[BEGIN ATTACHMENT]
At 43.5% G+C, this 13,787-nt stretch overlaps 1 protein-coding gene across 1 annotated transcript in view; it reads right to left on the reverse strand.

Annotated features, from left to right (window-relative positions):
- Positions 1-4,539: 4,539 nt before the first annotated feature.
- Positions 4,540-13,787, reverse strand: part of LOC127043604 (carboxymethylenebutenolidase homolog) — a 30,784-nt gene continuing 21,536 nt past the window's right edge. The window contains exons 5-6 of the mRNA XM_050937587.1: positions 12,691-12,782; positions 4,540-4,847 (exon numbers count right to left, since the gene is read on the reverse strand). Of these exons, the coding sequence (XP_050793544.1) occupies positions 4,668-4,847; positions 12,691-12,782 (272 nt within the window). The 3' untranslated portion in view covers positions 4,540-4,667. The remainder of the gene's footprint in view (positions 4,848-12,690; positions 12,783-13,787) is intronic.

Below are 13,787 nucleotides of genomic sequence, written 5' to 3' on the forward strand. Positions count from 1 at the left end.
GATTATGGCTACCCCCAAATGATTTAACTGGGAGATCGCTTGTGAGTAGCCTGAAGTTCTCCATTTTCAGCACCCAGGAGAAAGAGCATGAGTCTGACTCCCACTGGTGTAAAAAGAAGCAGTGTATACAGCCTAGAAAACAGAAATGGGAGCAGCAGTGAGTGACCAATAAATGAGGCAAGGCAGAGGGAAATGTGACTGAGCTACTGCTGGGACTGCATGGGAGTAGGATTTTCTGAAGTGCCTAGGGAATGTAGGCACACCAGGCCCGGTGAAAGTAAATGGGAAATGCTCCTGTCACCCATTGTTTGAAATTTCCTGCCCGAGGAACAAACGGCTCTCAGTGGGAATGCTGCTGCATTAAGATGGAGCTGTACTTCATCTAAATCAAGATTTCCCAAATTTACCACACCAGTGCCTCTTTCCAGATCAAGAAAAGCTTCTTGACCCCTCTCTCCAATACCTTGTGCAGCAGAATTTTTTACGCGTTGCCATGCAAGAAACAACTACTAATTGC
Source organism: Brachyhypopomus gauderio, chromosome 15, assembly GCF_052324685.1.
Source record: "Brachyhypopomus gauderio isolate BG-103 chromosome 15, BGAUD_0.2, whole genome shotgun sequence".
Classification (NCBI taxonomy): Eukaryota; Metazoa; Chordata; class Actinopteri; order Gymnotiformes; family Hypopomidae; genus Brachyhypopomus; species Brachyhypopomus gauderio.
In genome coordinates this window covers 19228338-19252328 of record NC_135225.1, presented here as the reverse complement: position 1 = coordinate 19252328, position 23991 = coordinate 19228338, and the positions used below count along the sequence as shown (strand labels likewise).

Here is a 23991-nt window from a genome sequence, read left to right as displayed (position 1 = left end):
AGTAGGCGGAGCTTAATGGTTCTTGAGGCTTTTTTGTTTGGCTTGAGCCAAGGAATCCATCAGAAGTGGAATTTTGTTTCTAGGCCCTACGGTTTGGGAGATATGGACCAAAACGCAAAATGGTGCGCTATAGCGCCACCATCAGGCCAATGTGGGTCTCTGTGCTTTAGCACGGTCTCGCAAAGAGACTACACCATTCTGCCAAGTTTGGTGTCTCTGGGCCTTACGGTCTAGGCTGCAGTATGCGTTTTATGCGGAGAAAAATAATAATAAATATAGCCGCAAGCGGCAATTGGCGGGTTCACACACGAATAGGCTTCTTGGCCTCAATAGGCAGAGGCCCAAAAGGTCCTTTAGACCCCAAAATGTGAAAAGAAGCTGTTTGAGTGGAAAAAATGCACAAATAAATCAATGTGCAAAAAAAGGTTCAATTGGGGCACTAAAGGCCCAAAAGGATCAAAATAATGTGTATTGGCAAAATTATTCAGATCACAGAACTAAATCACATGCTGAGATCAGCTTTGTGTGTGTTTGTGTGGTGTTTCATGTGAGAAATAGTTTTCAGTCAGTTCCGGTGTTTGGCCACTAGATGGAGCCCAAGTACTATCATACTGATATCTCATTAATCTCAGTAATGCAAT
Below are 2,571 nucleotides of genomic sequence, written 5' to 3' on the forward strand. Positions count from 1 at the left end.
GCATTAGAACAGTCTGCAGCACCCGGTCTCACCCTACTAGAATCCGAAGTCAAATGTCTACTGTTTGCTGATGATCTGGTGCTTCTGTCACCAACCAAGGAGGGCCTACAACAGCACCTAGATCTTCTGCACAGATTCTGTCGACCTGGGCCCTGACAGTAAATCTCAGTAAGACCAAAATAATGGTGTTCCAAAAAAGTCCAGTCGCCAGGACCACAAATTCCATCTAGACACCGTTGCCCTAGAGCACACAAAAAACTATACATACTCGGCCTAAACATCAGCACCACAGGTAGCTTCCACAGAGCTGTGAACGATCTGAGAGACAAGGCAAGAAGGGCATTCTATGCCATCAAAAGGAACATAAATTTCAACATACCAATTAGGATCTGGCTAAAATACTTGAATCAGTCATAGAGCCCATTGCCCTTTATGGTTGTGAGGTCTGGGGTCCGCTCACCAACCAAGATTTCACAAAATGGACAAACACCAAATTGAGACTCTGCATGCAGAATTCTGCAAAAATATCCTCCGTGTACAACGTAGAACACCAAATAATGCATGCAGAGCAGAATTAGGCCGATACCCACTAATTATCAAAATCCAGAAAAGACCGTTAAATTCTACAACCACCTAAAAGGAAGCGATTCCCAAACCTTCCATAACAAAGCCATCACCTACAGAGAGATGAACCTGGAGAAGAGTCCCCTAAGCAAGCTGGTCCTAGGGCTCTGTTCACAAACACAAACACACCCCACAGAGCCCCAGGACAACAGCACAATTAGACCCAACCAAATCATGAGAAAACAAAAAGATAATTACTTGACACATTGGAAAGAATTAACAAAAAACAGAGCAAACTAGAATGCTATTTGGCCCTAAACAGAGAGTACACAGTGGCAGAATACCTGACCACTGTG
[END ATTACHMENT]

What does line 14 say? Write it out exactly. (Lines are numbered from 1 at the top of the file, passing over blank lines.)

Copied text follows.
GCATTAGAACAGTCTGCAGCACCCGGTCTCACCCTACTAGAATCCGAAGTCAAATGTCTACTGTTTGCTGATGATCTGGTGCTTCTGTCACCAACCAAGGAGGGCCTACAACAGCACCTAGATCTTCTGCACAGATTCTGTCGACCTGGGCCCTGACAGTAAATCTCAGTAAGACCAAAATAATGGTGTTCCAAAAAAGTCCAGTCGCCAGGACCACAAATTCCATCTAGACACCGTTGCCCTAGAGCACACAAAAAACTATACATACTCGGCCTAAACATCAGCACCACAGGTAGCTTCCACAGAGCTGTGAACGATCTGAGAGACAAGGCAAGAAGGGCATTCTATGCCATCAAAAGGAACATAAATTTCAACATACCAATTAGGATCTGGCTAAAATACTTGAATCAGTCATAGAGCCCATTGCCCTTTATGGTTGTGAGGTCTGGGGTCCGCTCACCAACCAAGATTTCACAAAATGGACAAACACCAAATTGAGACTCTGCATGCAGAATTCTGCAAAAATATCCTCCGTGTACAACGTAGAACACCAAATAATGCATGCAGAGCAGAATTAGGCCGATACCCACTAATTATCAAAATCCAGAAAAGACCGTTAAATTCTACAACCACCTAAAAGGAAGCGATTCCCAAACCTTCCATAACAAAGCCATCACCTACAGAGAGATGAACCTGGAGAAGAGTCCCCTAAGCAAGCTGGTCCTAGGGCTCTGTTCACAAACACAAACACACCCCACAGAGCCCCAGGACAACAGCACAATTAGACCCAACCAAATCATGAGAAAACAAAAAGATAATTACTTGACACATTGGAAAGAATTAACAAAAAACAGAGCAAACTAGAATGCTATTTGGCCCTAAACAGAGAGTACACAGTGGCAGAATACCTGACCACTGTG